You might want to try Burning Man. The theme's a little bit Pagan, but it's edgier, and it's not a Pagan event. Costuming and body painting and fire and art and clothing optional. You can rough it in a tent like I always have, or pull in there with an RV, satellite phone and DirecTV. It's an incredible event, spiritually moving, but perfectly compatible with Atheism as it is for Pagans or just the undeclared decadent.
I think one of the things that "really bugged me" when I was still a part of pagan scene, was while knowing my plant biology(botany-if you will) certain practitioners would go on this kick, (mistakenly thinking I fully supported their notions,) of attaching specific fairies and magickal(how I loathe the term now) properties to each and every plant. I personally didn't need fairies to augment my appreciation for nature, or my understanding of how nature operated. While I'm well aware of medicinal properties that nature provides, I really didn't want to go the route of pseudo-scientific(holistic) practitioner of questionable means. The holistic medicine practitioners I met, were less than qualified to diagnose and treat specific serious illnesses, and many of them were fairy magick practitioners. I don't intend to poke fun at them, but seriously? Unless it is based on sound scientific evidence or medical findings, I would caution anyone before consulting any of them. I would question first their credentials, and make sure they actually have real med/nursing school-type training.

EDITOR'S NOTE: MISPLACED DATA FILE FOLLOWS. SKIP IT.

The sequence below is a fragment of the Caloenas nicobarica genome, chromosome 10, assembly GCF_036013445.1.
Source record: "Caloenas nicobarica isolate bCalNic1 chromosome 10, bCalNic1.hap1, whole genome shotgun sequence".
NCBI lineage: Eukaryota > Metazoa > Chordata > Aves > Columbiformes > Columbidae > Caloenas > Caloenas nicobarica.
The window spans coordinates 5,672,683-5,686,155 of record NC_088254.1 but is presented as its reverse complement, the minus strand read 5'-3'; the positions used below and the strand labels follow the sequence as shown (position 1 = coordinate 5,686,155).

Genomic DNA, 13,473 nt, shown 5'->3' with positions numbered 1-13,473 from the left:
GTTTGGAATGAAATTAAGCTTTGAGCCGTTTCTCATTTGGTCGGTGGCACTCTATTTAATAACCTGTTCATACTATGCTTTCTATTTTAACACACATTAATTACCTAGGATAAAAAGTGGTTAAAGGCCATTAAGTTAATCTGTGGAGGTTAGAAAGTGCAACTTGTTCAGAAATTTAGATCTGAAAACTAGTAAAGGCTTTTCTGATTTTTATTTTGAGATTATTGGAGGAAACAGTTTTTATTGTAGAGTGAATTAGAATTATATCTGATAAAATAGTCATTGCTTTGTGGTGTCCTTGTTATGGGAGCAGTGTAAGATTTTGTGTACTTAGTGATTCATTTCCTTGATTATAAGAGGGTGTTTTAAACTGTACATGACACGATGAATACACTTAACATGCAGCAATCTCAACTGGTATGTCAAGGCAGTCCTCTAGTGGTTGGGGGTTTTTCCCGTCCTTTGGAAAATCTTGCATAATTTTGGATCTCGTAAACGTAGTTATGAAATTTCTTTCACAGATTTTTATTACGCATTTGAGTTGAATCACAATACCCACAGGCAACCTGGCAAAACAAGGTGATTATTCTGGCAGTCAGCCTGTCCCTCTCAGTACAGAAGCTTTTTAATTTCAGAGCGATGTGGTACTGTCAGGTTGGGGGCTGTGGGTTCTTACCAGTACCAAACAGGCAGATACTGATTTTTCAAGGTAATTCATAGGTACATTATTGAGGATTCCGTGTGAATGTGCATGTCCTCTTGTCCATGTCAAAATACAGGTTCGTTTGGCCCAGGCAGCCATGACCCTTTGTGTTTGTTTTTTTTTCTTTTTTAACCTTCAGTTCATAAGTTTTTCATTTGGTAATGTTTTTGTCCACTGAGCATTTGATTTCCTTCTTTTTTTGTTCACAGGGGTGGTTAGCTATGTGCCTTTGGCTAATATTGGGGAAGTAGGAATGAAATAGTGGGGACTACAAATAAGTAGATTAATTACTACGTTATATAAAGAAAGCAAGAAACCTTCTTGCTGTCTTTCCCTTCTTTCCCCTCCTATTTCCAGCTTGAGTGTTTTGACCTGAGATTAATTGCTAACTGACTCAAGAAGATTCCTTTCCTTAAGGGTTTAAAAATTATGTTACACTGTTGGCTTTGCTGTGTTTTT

Just for clarification: This is also not to say that there aren't qualified and reputable and credible alternative medicine practices, nor am I suggesting that there aren't those that meet certain criteria and professional standards. I just think it's "approach with caution" when it comes down to it. Fairy magick(blegh!) doesn't qualify one to medically treat illnesses.